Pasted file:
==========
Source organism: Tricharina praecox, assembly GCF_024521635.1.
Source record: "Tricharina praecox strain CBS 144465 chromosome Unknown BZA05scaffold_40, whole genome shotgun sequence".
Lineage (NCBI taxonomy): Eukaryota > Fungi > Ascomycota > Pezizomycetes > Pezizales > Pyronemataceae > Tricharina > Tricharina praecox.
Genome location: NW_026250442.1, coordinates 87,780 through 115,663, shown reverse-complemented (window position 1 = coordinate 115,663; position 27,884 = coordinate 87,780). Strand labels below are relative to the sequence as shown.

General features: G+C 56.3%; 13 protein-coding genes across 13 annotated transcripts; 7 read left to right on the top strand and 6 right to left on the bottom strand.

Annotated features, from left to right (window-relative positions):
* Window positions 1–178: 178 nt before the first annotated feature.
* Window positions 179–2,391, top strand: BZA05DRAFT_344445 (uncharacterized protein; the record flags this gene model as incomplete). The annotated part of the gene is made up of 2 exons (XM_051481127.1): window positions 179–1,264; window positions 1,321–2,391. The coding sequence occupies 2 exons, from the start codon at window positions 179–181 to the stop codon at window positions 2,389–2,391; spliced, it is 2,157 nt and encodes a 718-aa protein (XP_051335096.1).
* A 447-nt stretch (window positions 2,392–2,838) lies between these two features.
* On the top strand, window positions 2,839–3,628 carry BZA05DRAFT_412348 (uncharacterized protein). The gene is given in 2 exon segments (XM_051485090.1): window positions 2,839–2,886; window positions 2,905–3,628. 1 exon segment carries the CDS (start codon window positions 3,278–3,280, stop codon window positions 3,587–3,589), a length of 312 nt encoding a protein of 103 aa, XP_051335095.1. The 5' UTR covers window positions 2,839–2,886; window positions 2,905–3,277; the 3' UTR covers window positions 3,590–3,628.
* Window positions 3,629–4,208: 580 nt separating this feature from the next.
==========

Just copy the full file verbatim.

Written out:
Source organism: Tricharina praecox, assembly GCF_024521635.1.
Source record: "Tricharina praecox strain CBS 144465 chromosome Unknown BZA05scaffold_40, whole genome shotgun sequence".
Lineage (NCBI taxonomy): Eukaryota > Fungi > Ascomycota > Pezizomycetes > Pezizales > Pyronemataceae > Tricharina > Tricharina praecox.
Genome location: NW_026250442.1, coordinates 87,780 through 115,663, shown reverse-complemented (window position 1 = coordinate 115,663; position 27,884 = coordinate 87,780). Strand labels below are relative to the sequence as shown.

General features: G+C 56.3%; 13 protein-coding genes across 13 annotated transcripts; 7 read left to right on the top strand and 6 right to left on the bottom strand.

Annotated features, from left to right (window-relative positions):
* Window positions 1–178: 178 nt before the first annotated feature.
* Window positions 179–2,391, top strand: BZA05DRAFT_344445 (uncharacterized protein; the record flags this gene model as incomplete). The annotated part of the gene is made up of 2 exons (XM_051481127.1): window positions 179–1,264; window positions 1,321–2,391. The coding sequence occupies 2 exons, from the start codon at window positions 179–181 to the stop codon at window positions 2,389–2,391; spliced, it is 2,157 nt and encodes a 718-aa protein (XP_051335096.1).
* A 447-nt stretch (window positions 2,392–2,838) lies between these two features.
* On the top strand, window positions 2,839–3,628 carry BZA05DRAFT_412348 (uncharacterized protein). The gene is given in 2 exon segments (XM_051485090.1): window positions 2,839–2,886; window positions 2,905–3,628. 1 exon segment carries the CDS (start codon window positions 3,278–3,280, stop codon window positions 3,587–3,589), a length of 312 nt encoding a protein of 103 aa, XP_051335095.1. The 5' UTR covers window positions 2,839–2,886; window positions 2,905–3,277; the 3' UTR covers window positions 3,590–3,628.
* Window positions 3,629–4,208: 580 nt separating this feature from the next.